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Photography in Australia

The main reason I bought a new camera (Canon PowerShot G6) last month was to document my trip to Australia. My family is not getting any younger, and the land around my mother’s family’s place is changing hands pretty fast. Every other time I’ve visited, I’d never taken any pictures, so it was like having an entire part of my life that wasn’t documented anywhere.

I decided to record everything in RAW format with 1600×1200 JPEG previews, mainly because I’m such a bad photographer that every bit of adjustment I can do on the computer helps. Some observations:

I don’t regret my camera purchase at all. Yeah, the comparable Sony has slightly better image quality, faster autofocus and a competent movie mode, but it hangs for 15 seconds while it writes a RAW and I’d have had to buy a Sony flash to talk to the camera. A DSLR would have been too unwieldy for my purposes, though I imagine I’ll get one eventually.

I don’t regret getting an external flash, either. I never had to worry about redeye or unevenly exposed indoor photos.

The bag my mother bought me makes a great camera bag, though it doesn’t seem to be designed for that. It’s not padded on top, but the large pocket holds the flash and camera like it was designed for them.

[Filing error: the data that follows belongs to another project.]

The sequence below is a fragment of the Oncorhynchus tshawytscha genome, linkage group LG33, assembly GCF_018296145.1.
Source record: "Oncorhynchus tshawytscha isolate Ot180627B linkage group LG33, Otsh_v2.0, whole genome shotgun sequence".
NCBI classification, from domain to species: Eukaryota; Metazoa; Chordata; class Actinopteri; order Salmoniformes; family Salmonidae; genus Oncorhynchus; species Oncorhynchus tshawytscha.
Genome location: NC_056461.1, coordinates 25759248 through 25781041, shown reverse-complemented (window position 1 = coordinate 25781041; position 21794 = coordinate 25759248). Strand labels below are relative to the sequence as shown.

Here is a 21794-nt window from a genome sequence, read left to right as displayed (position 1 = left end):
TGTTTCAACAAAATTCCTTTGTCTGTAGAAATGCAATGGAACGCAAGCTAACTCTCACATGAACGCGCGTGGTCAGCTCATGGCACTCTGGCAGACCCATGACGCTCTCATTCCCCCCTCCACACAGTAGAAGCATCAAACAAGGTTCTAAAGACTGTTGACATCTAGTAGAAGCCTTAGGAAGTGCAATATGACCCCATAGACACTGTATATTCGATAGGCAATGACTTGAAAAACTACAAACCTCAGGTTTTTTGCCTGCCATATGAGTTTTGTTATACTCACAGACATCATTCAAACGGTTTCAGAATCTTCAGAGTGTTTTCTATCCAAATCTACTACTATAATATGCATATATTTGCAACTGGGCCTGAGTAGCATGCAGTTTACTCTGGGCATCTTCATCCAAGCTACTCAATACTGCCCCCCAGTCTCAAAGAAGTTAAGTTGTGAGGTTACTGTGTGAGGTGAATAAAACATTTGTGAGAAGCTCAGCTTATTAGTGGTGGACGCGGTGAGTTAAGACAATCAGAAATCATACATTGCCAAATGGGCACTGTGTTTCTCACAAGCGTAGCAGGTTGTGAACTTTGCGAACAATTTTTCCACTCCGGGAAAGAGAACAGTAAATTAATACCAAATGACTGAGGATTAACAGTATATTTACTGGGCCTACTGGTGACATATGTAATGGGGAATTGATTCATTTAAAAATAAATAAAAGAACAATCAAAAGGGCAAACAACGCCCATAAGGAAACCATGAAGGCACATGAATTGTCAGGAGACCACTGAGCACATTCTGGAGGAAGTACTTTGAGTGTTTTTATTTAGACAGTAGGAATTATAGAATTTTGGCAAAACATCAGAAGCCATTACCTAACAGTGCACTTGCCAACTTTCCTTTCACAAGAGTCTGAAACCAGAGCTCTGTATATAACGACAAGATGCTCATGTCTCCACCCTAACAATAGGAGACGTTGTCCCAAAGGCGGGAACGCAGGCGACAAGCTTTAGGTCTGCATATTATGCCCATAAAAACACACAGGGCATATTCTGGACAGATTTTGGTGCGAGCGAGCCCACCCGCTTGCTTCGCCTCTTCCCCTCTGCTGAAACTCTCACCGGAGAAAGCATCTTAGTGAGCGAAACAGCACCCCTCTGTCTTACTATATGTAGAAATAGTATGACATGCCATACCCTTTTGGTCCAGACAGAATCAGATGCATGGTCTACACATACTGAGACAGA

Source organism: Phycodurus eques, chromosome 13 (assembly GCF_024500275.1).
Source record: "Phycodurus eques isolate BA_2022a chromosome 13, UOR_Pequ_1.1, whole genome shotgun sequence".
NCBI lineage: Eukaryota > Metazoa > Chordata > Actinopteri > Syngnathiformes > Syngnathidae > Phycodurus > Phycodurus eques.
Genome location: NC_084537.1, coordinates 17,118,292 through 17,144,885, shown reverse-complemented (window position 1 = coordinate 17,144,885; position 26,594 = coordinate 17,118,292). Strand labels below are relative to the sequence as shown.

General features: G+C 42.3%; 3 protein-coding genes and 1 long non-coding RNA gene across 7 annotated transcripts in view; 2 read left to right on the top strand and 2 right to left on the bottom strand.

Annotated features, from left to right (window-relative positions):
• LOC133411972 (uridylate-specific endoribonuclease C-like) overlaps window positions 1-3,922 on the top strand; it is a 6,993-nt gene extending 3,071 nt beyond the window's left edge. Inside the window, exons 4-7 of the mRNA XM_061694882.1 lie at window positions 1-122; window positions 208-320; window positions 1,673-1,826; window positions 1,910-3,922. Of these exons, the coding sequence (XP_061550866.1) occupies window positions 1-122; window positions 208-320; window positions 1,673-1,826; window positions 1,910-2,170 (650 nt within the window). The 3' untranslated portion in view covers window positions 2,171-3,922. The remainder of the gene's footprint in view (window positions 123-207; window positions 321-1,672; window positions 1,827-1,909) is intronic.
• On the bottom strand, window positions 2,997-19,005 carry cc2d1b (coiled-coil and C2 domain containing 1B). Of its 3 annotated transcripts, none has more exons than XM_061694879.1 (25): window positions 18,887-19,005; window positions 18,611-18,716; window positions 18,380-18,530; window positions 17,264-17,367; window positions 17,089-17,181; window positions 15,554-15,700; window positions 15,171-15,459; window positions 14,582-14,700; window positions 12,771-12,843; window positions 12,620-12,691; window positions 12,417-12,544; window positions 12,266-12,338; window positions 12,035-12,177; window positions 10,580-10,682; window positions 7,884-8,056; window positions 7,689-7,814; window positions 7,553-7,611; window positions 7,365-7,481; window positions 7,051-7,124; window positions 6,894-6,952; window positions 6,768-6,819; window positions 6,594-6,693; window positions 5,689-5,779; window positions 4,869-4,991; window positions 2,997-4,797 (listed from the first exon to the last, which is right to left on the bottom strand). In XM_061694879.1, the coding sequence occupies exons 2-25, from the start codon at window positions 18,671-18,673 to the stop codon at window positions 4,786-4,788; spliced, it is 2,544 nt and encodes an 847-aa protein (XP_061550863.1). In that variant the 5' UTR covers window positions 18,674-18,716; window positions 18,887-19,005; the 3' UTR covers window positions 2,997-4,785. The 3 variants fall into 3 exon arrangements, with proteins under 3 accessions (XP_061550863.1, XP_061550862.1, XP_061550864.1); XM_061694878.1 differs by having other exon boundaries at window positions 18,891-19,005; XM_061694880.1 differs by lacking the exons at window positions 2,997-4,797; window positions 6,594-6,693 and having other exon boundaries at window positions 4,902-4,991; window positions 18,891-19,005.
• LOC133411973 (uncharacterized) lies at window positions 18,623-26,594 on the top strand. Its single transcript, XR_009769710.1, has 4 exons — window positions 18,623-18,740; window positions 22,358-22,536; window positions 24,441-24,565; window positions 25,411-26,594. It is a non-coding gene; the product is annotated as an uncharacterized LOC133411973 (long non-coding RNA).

While I was in Norway, I had to take my Coolpix 950 out of my fanny pack and the camera bag inside it; for that reason I missed quite a few nice photos, especially on trains. In Australia, my camera bag lived on my hip about 90% of the time, and the mesh pocket (which I see was designed to hold a water bottle) did a good job of holding a spray-on sunscreen bottle too. Did I ever need sunscreen—I got pretty badly burned on several occasions because of my lack of awareness of the sun.

The Canon’s battery pack (and the higher-capacity third-party version I have) really lasts a long time compared with the NiMH AAs I used on my Coolpix. Since a 1 GB card only holds about 150 RAW images, and the battery’s good for many times that, I never had to worry, but I bought a spare battery in any case.

I should remember that my camera has a remote. I used the self-timer for a photo in my grandmother’s dining room, but it took a lot of effort to set up. I still missed getting one of my cousins in the picture (sorry, Julian!)

A lot of people don’t like being photographed; I need to be more careful about offending them. However, I think I should have asked for people to stop and let me take more photos of scenery, especially around Dorrigo, instead of feeling like I was intruding—the countryside doesn’t get offended. The fog didn’t help when I had a change of heart and decided to get some photos *sigh*.

iView MediaPro kicks ass, and makes dealing with lots of photos incredibly easy. But you already knew that. I ran into a few small bugs: it doesn’t recognize the orientation on .CRW files, it doesn’t automatically delete the associated .THM files when importing and deleting the .CRW files (after which the camera thinks you have lots of questionable photos on the card), and when the camera writes out a zero-byte RAW image (why?), it complains it is out of disk space when trying to import it. The latter two might be Image Capture bugs; I haven’t had a chance to isolate them. I wish the slide show were more responsive on my aging PowerBook when dealing with 7 megapixel JPEGs.